By Swati Pandey
SYDNEY (Reuters) - Asian shares rallied on Friday as investors' appetite for riskier assets got a boost from soft U.S. inflation, which helped alleviate worries of faster rate hikes by the Federal Reserve.
Markets were also cheered by a further easing in tensions on the Korean Peninsula, after U.S. President Donald Trump said he would meet North Korean leader Kim Jong Un in Singapore on June 12 for talks on its nuclear weapons program.
MSCI's broadest index of Asia-Pacific shares outside Japan rose 0.7 percent to near three-week highs with broad-based gains across all sectors. Japan's Nikkei climbed 1.2 percent.
But spreadbetters indicated the upbeat mood was unlikely to last, with FTSE futures down a bit and E-Minis for the S&P500 a touch softer.
Most emerging Asian currencies were buoyant as the dollar eased after Thursday's slower-than-expected April consumer price gain.
The soft figures followed payrolls numbers last week which pointed to sluggish wage growth.
The two data sets meant "inflation may be rising but not so rapidly that the Fed would have to take aggressive actions to keep the economy from overheating," said James McGlew, analyst at Perth-based stock broker Argonaut.
A recent shakeout in global markets, partly stoked by Sino-U.S. trade tensions, has also eased, while money managers expect the relatively low global rates that have fueled a 'Goldilocks' boom in stock markets will remain in place for some time.
"While inflation is continuing to trend up, it's only happening slowly. So Goldilocks continues," Shane Oliver, chief investment manager at AMP, said in a note.
Indeed, a key measure of expected market swings, the Cboe Volatility Index, or VIX, has fallen very close to levels last seen in early January when stock markets were buoyant.
While North Korea has come off the boil for now, geopolitical concerns still remain as the U.S. and China continue skirmishing over trade and tensions rise in the Middle East.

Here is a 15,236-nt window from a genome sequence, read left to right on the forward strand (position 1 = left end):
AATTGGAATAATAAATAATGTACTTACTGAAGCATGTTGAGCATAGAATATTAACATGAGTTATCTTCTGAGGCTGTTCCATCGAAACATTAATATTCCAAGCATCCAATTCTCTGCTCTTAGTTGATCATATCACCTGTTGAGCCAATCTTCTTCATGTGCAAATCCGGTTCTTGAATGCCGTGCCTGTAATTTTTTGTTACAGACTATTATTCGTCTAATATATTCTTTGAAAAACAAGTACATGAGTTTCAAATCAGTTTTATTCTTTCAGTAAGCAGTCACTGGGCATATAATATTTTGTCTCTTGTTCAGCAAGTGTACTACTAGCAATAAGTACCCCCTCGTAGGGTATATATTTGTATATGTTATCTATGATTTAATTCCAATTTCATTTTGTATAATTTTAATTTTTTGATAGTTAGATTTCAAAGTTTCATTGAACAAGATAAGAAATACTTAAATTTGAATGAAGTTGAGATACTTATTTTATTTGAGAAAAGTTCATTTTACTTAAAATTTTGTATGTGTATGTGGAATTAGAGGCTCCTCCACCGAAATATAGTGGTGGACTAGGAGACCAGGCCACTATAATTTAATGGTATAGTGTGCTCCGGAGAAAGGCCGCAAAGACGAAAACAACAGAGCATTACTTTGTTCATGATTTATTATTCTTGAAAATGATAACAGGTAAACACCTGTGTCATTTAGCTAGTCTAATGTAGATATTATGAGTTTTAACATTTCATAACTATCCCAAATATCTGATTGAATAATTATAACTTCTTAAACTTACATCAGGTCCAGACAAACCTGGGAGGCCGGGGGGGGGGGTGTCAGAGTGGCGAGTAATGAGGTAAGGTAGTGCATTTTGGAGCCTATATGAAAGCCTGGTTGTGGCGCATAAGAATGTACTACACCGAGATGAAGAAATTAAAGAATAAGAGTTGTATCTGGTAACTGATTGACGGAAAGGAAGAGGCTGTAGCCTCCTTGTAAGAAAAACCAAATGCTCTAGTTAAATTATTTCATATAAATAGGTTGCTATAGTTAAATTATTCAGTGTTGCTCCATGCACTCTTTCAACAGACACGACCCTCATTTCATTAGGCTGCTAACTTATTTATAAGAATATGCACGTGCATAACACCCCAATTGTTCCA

"Trump still needs President Xi (Jinping) and China's support in dealing with North Korea and this will be his priority in the short term," economists at JPMorgan (NYSE:JPM) wrote in a note to clients.
"Once the meeting is finished, trade may return to the fore."
The United States and China have locked horns over import tariffs after Trump announced hefty duties on Chinese goods, provoking a tit-for-tat response from Beijing.
"It is notable that in line with this view, the U.S. has extended hearings over China tariffs, drawing out the process," they added.
U.S. and Chinese officials will meet in Washington for a second round of trade talks next week, after apparently making little progress in discussions in Beijing earlier this month.
Currency markets were largely muted during Asian trading.
The dollar index was up 0.2 percent after falling the most since late March on Thursday.
Investors trimmed their expectations for four Fed rate hikes after inflation data showed U.S. price pressures remained weak. The Fed has already raised rates once this year and is widely expected to go two more times in 2018.
The British pound inched above a four-month low of $1.3457 touched on Thursday after the BoE held key borrowing costs. It was last at $1.3505.
The recent slowing in price growth in major economies has boosted expectations that most central banks except the Fed will continue their massive bond-buying programs to keep policy stimulatory.
The euro was a tad lower at $1.1893. The Japanese yen gained mildly to be last at 109.29 per dollar.
Malaysian markets were closed Friday but its newly appointed Prime Minister Mahathir Mohamad emerged with key election pledges including repealing an unpopular goods and services tax and restoring a petrol subsidy.
Ratings agency Moody's said some campaign promises would be "credit negative" for Malaysia.
Such concerns pushed up the cost of insuring against a Malaysia default, with the country's 5-year credit default swap price at its highest since early June 2017 at 95.090 basis points.
In commodities markets, spot gold slipped 0.1 percent to $1,319.33 an ounce.
Oil prices eased but stayed near multi-year peaks amid supply concerns after Trump withdrew from an Iranian nuclear deal and reinstated sanctions.
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